The Act extends the ERC for another six months to December 31, 2021, under the same terms as provided in the CAA (for 2021 maximum credit per employee of $7,000 per quarter or $28,000 per year). Under the Act, the ERC can offset the IRC section 3111(b) Medicare tax (employer share of Medicare, currently 1.45% of wages).
The ERC may be filed via amended Forms 941-X for prior quarters. Under prior law, there were generally at least three years to timely file the Form 941-X (from the date of the original Form 941 filing). The Act has extended this period to five years (though we would assume most taxpayers will file as soon as practical).
For severely distressed employers (gross receipts less than 10% of the same quarter in 2019), the Act allows the employer to treat all wages paid as qualified for ERC, regardless of the number of full-time equivalent employees.
The IRS issued Notice 2021-20 recently providing additional ERC-related guidance. There are many complexities addressed in the notice; here are a few specifics of broad interest:
- Confirmed as referenced in the CARES Act that a deduction for wages/payroll is disallowed consistent with section 280C(a) in the amount of the ERC generated by the wages/payroll. The deduction disallowed is in the tax return for the year the wages generating the ERC were “paid or incurred.” For example, if you intend to claim an ERC for Q3 or Q4 2020, those ERC credits should reduce wage expense in the 2020 income tax return. We are aware this presents difficult issues for tax filers but absent Congressional action or revised guidance from the IRS, both of which are unlikely, this is what the law requires).
- The notice clarifies what is “nominal” in determining whether a business is subject to a partial suspension of operations for purposes of ERC eligibility. To be eligible, the CARES Act required that a governmental order resulted in the suspension of more than a “nominal” portion of its business operations. There was no definition of “nominal” in the CARES Act. The IRS notice effectively provides a safe harbor for applying this rule. It states that the partial shutdown by government order will be considered more than “nominal” for these purposes if either: a) the gross receipts from the partially suspended business operations are not less than 10% of the total gross receipts, both using the same calendar quarter in 2019, or b) the hours of service by employees from the partially suspended business operations are not less than 10% of the total hours of service for the entire business, both using the same calendar quarter in 2019.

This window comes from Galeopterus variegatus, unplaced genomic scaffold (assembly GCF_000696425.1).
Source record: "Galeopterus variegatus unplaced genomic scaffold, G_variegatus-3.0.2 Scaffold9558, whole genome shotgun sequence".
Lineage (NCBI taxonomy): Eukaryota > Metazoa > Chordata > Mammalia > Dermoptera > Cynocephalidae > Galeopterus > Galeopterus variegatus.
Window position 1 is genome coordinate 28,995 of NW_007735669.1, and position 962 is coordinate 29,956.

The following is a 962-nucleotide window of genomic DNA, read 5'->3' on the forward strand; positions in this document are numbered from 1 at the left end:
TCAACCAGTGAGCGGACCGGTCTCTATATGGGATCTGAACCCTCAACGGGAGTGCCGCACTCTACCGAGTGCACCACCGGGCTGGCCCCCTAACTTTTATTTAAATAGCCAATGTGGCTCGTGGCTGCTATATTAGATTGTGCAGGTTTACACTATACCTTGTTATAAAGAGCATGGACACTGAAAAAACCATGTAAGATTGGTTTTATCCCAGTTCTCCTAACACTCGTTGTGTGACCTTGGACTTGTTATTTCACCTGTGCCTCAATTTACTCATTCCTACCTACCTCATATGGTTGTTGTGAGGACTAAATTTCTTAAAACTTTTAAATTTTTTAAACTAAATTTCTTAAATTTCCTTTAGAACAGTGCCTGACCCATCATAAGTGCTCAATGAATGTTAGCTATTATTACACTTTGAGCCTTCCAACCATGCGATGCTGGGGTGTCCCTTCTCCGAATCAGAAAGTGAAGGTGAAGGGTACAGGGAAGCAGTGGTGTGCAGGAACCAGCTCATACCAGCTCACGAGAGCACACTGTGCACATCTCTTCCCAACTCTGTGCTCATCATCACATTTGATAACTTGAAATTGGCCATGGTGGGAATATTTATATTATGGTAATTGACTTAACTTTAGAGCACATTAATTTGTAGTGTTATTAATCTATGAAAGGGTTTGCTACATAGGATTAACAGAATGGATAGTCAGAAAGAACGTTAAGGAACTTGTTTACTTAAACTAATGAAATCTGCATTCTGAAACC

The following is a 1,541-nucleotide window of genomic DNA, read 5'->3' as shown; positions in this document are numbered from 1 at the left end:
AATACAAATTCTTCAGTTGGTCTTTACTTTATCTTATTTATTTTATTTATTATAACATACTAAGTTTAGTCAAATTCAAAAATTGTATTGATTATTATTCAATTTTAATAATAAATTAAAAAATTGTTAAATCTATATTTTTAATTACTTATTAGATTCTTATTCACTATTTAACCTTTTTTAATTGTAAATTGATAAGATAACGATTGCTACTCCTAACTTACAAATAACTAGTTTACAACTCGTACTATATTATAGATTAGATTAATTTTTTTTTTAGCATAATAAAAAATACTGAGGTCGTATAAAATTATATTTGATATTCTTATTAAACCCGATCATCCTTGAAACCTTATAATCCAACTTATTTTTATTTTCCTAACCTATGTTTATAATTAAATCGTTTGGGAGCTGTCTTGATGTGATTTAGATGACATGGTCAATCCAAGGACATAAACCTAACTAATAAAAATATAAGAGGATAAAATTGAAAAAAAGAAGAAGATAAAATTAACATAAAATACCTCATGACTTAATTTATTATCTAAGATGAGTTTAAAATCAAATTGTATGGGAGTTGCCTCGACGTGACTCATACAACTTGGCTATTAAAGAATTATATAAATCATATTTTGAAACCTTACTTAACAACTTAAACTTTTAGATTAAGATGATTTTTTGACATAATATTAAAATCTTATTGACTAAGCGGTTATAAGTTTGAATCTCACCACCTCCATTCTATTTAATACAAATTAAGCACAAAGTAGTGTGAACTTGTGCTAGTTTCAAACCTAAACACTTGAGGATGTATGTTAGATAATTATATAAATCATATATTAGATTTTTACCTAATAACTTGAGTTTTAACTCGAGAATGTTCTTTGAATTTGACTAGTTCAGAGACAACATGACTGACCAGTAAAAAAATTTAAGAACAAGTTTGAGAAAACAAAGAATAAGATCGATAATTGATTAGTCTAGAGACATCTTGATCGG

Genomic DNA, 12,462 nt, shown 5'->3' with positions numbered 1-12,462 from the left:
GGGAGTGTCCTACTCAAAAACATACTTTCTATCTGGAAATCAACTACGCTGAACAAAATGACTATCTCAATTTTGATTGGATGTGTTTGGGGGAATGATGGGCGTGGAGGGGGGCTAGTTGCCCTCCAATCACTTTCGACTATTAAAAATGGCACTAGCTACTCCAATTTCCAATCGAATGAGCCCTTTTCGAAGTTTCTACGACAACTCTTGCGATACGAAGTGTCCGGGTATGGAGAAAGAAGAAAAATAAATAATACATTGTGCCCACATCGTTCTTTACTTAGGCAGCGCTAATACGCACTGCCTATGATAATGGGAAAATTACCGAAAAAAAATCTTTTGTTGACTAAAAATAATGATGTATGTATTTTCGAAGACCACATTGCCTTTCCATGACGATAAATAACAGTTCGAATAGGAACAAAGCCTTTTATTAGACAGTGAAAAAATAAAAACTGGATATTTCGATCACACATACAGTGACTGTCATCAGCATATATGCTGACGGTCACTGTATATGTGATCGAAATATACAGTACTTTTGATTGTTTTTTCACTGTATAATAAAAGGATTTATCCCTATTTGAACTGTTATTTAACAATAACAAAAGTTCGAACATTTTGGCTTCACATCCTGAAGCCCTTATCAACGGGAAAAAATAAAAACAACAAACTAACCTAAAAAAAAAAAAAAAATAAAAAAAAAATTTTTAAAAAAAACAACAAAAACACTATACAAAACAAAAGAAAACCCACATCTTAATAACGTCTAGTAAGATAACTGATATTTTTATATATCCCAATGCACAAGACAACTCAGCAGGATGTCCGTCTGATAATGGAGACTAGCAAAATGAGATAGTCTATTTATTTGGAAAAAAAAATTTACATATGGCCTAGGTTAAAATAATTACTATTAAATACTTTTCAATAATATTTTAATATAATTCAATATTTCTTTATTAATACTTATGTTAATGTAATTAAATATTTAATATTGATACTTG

- The term “full-time employee” means an employee who, for any calendar month in 2019, had an average of at least 30 hours of service per week or 130 hours of service in the month (130 hours of service in a month is treated as the monthly equivalent of at least 30 hours of service per week), as determined in accordance with section 4980H of the Code. An employer that operated its business for the entire 2019 calendar year determines the number of its full-time employees by taking the sum of the number of full-time employees in each calendar month in 2019 and dividing that number by 12.
- Many organizations ignored the ERC in 2020 because, until the enactment of the CAA on December 27, 2020, any organization with a PPP loan was not ERC eligible at all. The CAA allowed PPP borrowers to be ERC eligible but provided little guidance on how to properly utilize both programs. Notice 2021-20 provides specific examples of organizations utilizing both PPP and ERC and how to coordinate the benefits being claimed.
Other Provisions in the Act & Considerations
- Employers offering COVID-19-related paid medical leave to their employees would be eligible for an expanded tax credit through September 30, 2021.